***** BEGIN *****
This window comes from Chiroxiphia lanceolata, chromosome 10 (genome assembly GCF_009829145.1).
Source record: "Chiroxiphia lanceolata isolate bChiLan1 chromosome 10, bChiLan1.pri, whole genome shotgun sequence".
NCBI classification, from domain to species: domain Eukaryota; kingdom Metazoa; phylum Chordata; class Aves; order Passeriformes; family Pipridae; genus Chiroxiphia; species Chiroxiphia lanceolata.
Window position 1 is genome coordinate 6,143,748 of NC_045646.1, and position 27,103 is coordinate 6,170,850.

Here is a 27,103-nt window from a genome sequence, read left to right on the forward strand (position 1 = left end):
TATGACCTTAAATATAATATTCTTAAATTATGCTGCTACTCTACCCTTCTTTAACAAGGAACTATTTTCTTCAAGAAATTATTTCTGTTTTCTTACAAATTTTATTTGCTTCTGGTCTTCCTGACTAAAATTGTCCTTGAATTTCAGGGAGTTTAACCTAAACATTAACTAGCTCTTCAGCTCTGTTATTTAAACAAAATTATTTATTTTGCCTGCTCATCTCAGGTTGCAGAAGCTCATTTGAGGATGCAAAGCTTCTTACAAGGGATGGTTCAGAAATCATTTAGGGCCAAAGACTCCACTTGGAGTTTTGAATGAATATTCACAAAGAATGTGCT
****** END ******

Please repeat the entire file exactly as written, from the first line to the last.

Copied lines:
This window comes from Chiroxiphia lanceolata, chromosome 10 (genome assembly GCF_009829145.1).
Source record: "Chiroxiphia lanceolata isolate bChiLan1 chromosome 10, bChiLan1.pri, whole genome shotgun sequence".
NCBI classification, from domain to species: domain Eukaryota; kingdom Metazoa; phylum Chordata; class Aves; order Passeriformes; family Pipridae; genus Chiroxiphia; species Chiroxiphia lanceolata.
Window position 1 is genome coordinate 6,143,748 of NC_045646.1, and position 27,103 is coordinate 6,170,850.

Here is a 27,103-nt window from a genome sequence, read left to right on the forward strand (position 1 = left end):
TATGACCTTAAATATAATATTCTTAAATTATGCTGCTACTCTACCCTTCTTTAACAAGGAACTATTTTCTTCAAGAAATTATTTCTGTTTTCTTACAAATTTTATTTGCTTCTGGTCTTCCTGACTAAAATTGTCCTTGAATTTCAGGGAGTTTAACCTAAACATTAACTAGCTCTTCAGCTCTGTTATTTAAACAAAATTATTTATTTTGCCTGCTCATCTCAGGTTGCAGAAGCTCATTTGAGGATGCAAAGCTTCTTACAAGGGATGGTTCAGAAATCATTTAGGGCCAAAGACTCCACTTGGAGTTTTGAATGAATATTCACAAAGAATGTGCT